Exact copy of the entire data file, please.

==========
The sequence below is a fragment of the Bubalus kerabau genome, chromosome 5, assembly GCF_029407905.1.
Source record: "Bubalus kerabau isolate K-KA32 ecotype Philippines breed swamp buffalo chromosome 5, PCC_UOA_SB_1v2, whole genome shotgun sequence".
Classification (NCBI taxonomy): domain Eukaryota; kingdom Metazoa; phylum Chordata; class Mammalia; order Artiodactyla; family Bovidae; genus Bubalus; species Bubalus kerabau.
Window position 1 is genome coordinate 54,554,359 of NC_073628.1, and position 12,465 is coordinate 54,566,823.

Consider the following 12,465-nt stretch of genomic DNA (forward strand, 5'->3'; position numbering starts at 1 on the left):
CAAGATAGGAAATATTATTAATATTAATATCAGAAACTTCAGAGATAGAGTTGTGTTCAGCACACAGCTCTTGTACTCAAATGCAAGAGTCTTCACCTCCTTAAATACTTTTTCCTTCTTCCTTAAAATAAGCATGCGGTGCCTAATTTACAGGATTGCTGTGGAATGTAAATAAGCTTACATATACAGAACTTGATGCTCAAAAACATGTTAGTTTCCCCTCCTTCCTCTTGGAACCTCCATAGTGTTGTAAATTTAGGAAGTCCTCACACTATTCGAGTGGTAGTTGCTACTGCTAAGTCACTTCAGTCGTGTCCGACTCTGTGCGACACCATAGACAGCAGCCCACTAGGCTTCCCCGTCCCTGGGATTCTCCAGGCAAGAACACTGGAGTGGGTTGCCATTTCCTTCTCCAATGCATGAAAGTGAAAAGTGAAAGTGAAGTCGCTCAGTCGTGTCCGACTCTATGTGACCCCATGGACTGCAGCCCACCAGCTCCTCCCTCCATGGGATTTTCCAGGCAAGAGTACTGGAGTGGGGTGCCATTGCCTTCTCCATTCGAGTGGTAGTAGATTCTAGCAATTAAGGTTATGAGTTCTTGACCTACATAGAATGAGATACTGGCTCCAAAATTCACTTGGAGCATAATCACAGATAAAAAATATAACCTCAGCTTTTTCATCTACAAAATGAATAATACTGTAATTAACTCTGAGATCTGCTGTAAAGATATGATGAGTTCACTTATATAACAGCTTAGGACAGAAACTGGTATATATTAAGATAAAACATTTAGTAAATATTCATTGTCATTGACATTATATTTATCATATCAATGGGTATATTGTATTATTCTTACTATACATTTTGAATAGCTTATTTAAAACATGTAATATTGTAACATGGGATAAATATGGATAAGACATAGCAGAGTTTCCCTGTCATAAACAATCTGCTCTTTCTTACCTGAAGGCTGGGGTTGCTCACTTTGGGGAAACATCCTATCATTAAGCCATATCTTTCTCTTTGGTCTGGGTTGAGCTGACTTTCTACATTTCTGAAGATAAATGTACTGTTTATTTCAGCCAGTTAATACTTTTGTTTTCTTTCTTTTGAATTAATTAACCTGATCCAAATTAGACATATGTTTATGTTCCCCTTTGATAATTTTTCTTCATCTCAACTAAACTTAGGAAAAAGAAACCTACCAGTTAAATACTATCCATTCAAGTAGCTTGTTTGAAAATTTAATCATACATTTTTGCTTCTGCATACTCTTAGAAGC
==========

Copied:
The sequence below is a fragment of the Bubalus kerabau genome, chromosome 5, assembly GCF_029407905.1.
Source record: "Bubalus kerabau isolate K-KA32 ecotype Philippines breed swamp buffalo chromosome 5, PCC_UOA_SB_1v2, whole genome shotgun sequence".
Classification (NCBI taxonomy): domain Eukaryota; kingdom Metazoa; phylum Chordata; class Mammalia; order Artiodactyla; family Bovidae; genus Bubalus; species Bubalus kerabau.
Window position 1 is genome coordinate 54,554,359 of NC_073628.1, and position 12,465 is coordinate 54,566,823.

Consider the following 12,465-nt stretch of genomic DNA (forward strand, 5'->3'; position numbering starts at 1 on the left):
CAAGATAGGAAATATTATTAATATTAATATCAGAAACTTCAGAGATAGAGTTGTGTTCAGCACACAGCTCTTGTACTCAAATGCAAGAGTCTTCACCTCCTTAAATACTTTTTCCTTCTTCCTTAAAATAAGCATGCGGTGCCTAATTTACAGGATTGCTGTGGAATGTAAATAAGCTTACATATACAGAACTTGATGCTCAAAAACATGTTAGTTTCCCCTCCTTCCTCTTGGAACCTCCATAGTGTTGTAAATTTAGGAAGTCCTCACACTATTCGAGTGGTAGTTGCTACTGCTAAGTCACTTCAGTCGTGTCCGACTCTGTGCGACACCATAGACAGCAGCCCACTAGGCTTCCCCGTCCCTGGGATTCTCCAGGCAAGAACACTGGAGTGGGTTGCCATTTCCTTCTCCAATGCATGAAAGTGAAAAGTGAAAGTGAAGTCGCTCAGTCGTGTCCGACTCTATGTGACCCCATGGACTGCAGCCCACCAGCTCCTCCCTCCATGGGATTTTCCAGGCAAGAGTACTGGAGTGGGGTGCCATTGCCTTCTCCATTCGAGTGGTAGTAGATTCTAGCAATTAAGGTTATGAGTTCTTGACCTACATAGAATGAGATACTGGCTCCAAAATTCACTTGGAGCATAATCACAGATAAAAAATATAACCTCAGCTTTTTCATCTACAAAATGAATAATACTGTAATTAACTCTGAGATCTGCTGTAAAGATATGATGAGTTCACTTATATAACAGCTTAGGACAGAAACTGGTATATATTAAGATAAAACATTTAGTAAATATTCATTGTCATTGACATTATATTTATCATATCAATGGGTATATTGTATTATTCTTACTATACATTTTGAATAGCTTATTTAAAACATGTAATATTGTAACATGGGATAAATATGGATAAGACATAGCAGAGTTTCCCTGTCATAAACAATCTGCTCTTTCTTACCTGAAGGCTGGGGTTGCTCACTTTGGGGAAACATCCTATCATTAAGCCATATCTTTCTCTTTGGTCTGGGTTGAGCTGACTTTCTACATTTCTGAAGATAAATGTACTGTTTATTTCAGCCAGTTAATACTTTTGTTTTCTTTCTTTTGAATTAATTAACCTGATCCAAATTAGACATATGTTTATGTTCCCCTTTGATAATTTTTCTTCATCTCAACTAAACTTAGGAAAAAGAAACCTACCAGTTAAATACTATCCATTCAAGTAGCTTGTTTGAAAATTTAATCATACATTTTTGCTTCTGCATACTCTTAGAAGC